5 ways to care for Creation during Lent
Whether it’s a big part of your church tradition or not, the season of Lent gives us an opportunity to reflect and consider how we can follow Jesus more closely. What would it look like to walk in step with Christ in responding to the injustice of climate change?
The climate crisis affects all of us, but it’s people in poverty who are suffering first and worst. Governments and businesses have a large part to play in tackling climate change – but we can all use our everyday actions to love our neighbors and build a better, fairer world.
If you’d like to join us in taking new steps to build a better, fairer world this Lent, here are five simple but powerful ways you can make a positive impact – even in lockdown.
Food plays a large part in our lives, and perhaps an even bigger role in the lead-up to Easter: from chocolate Easter eggs and Peeps to the all-important Easter Sunday lunch.
Like anything that’s precious, food comes at a cost – and not just the type that you see in your bank balance. There’s also the energy and resources that go into producing and transporting it. The choices we make about what goes on our plates can have a big impact on the climate.
This Lent, why not explore new local, seasonal and plant-based food options? Check out this handy calendar tool to find out what food is in season now where you live. Or consider a less carbon-intensive diet by reducing your meat intake and buying local, responsibly farmed produce. Try some of these delicious plant-based recipes and give yourself a culinary treat!
Buy nothing new
The items we produce and buy as a nation have a huge impact on our carbon footprint. Sadly, many of these are used only once before being thrown away. Not only is this incredibly wasteful, it also uses up valuable energy and resources. Tackling the climate crisis means moving away from a throwaway consumer culture. Many shops remain closed, but could you challenge yourself to buy only secondhand – for example, via online resale apps or local charity stores? Or could you go a step further and choose not to buy any new clothes or household items this Lent?
Green your energy
Even though we are moving out of winter, it can still feel chilly at home. As many of us continue to spend more time at home than usual, it’s a good opportunity to think about where our energy comes from.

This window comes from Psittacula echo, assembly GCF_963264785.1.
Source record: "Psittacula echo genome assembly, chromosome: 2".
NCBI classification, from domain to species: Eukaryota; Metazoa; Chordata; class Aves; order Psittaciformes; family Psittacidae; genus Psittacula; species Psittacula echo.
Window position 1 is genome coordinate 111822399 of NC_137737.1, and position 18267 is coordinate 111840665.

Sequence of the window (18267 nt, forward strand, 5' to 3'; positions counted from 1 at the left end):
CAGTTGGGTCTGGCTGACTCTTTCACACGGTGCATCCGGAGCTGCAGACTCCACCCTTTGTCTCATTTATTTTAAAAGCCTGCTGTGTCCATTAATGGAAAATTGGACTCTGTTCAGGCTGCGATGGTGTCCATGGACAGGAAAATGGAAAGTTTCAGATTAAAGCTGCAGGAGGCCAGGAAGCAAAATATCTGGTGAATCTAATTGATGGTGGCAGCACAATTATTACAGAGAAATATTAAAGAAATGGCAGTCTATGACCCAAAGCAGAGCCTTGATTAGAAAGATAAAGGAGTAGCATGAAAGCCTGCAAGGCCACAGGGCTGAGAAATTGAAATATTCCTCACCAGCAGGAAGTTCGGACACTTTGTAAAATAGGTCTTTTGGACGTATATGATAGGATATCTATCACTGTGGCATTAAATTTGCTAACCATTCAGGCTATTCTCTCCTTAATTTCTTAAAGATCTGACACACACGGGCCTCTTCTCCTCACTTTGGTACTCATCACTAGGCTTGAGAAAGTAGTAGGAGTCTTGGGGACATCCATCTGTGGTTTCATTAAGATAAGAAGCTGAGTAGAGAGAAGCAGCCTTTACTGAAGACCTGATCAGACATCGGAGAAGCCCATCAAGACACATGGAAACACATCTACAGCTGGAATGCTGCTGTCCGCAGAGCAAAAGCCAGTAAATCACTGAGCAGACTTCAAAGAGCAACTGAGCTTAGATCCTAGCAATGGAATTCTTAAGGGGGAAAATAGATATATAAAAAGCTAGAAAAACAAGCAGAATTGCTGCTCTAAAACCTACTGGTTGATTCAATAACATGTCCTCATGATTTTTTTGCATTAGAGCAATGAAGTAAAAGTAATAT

If you’re looking for specific energy-saving ideas this Lent, you could try:
- Limiting draughts around doors and windows
- Turning your thermostat down by a few degrees for the remaining cold months
- Switching electrical appliances off when not in use
- Layering up when you feel a chill
It may not feel like it, but choosing to learn more about the climate crisis can be a powerful way to get involved in climate action. This Lent, why not dive into some resources around the climate crisis, creation care, or justice?
You may find inspiration from our list of ways to dig deeper into the climate conversation. Or you could set aside time each day to pray for those living in poverty who are being hit the hardest by the climate crisis, theming your prayers around what you’re learning.
On your bike (or feet!)
Before the pandemic, more than a quarter of the carbon emissions in the US came from transport. When it comes to cutting down your carbon footprint, transport is one of the best places to start.
Many of us have been using our cars a lot less since the start of the pandemic. Could you adopt some new cycling or walking habits during Lent that last beyond the lockdowns?
If you don’t have access to a bike, this could be a great time to explore your neck of the woods on foot. It’s a great way to cut down on vehicle emissions, and you’ll be doing your health and your bank balance a favor too.
We would love to hear what action you are taking this Lent to live differently for the climate. Please get in touch by emailing us at [email protected]